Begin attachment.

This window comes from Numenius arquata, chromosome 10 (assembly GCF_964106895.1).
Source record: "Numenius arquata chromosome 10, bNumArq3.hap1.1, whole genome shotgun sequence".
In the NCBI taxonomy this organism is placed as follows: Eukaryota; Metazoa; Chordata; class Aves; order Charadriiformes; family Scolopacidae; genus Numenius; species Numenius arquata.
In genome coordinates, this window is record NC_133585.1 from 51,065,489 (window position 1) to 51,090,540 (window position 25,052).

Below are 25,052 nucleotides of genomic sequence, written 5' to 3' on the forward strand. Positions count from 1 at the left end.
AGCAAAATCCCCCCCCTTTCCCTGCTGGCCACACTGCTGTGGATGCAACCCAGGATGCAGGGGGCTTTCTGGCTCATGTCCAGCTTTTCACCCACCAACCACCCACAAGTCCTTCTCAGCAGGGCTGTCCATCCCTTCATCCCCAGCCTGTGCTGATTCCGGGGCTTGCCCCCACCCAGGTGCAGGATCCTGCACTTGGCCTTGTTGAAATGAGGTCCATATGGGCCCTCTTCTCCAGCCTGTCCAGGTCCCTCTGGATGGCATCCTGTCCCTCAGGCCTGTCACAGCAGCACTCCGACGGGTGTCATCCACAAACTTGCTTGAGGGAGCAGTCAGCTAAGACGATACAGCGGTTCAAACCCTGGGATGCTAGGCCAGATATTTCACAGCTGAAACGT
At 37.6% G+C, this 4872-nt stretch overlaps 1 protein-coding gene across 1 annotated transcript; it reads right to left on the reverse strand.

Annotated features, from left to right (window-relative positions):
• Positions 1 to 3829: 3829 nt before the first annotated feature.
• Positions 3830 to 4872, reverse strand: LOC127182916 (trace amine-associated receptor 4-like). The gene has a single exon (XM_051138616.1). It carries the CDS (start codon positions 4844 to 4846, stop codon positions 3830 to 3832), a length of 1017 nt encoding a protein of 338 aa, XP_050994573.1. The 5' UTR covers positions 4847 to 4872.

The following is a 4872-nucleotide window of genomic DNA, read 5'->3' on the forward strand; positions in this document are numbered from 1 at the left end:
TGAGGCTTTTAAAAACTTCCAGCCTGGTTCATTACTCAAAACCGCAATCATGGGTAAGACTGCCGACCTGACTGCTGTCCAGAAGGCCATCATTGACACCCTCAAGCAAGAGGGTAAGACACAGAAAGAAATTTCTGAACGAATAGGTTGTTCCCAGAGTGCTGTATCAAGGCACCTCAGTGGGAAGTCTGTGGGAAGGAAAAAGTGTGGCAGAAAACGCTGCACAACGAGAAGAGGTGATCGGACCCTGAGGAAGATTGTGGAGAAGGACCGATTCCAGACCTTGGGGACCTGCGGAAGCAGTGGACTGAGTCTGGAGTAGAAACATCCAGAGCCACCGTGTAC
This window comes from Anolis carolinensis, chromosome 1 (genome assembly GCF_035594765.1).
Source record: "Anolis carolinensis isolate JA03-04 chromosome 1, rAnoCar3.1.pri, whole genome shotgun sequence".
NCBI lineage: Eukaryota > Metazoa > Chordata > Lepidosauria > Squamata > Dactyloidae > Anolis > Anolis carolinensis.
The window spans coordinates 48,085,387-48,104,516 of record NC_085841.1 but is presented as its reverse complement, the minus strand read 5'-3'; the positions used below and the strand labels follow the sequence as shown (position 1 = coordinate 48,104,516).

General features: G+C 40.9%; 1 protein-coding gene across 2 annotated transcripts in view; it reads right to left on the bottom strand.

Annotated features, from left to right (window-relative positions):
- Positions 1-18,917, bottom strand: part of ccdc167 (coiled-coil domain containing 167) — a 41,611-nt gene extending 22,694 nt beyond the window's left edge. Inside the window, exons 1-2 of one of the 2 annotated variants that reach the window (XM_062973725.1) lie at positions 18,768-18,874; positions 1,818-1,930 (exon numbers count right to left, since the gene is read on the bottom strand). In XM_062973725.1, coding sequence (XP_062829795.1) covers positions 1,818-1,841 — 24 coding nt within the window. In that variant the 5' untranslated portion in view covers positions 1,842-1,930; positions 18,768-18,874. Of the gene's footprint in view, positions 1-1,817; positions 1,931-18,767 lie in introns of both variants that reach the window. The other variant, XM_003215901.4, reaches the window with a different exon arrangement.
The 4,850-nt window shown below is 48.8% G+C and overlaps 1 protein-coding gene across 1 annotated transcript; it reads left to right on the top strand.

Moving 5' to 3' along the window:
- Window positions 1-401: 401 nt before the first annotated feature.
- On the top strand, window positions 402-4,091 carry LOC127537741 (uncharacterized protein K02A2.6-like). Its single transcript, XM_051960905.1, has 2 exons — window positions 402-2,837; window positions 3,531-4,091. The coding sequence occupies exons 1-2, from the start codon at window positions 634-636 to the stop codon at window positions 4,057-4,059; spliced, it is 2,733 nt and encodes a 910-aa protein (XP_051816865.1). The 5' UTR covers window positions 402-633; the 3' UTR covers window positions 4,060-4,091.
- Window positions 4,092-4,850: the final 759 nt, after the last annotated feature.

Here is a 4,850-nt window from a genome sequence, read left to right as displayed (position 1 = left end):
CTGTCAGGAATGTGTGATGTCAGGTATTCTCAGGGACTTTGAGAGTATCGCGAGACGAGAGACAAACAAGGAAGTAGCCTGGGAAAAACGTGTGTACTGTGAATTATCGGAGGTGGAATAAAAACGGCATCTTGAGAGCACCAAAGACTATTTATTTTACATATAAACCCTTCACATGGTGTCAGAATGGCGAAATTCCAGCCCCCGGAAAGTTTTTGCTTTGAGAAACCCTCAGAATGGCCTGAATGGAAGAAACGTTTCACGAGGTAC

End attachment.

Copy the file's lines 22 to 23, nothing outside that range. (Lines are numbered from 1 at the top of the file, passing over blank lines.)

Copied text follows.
- Window positions 1-401: 401 nt before the first annotated feature.
- On the top strand, window positions 402-4,091 carry LOC127537741 (uncharacterized protein K02A2.6-like). Its single transcript, XM_051960905.1, has 2 exons — window positions 402-2,837; window positions 3,531-4,091. The coding sequence occupies exons 1-2, from the start codon at window positions 634-636 to the stop codon at window positions 4,057-4,059; spliced, it is 2,733 nt and encodes a 910-aa protein (XP_051816865.1). The 5' UTR covers window positions 402-633; the 3' UTR covers window positions 4,060-4,091.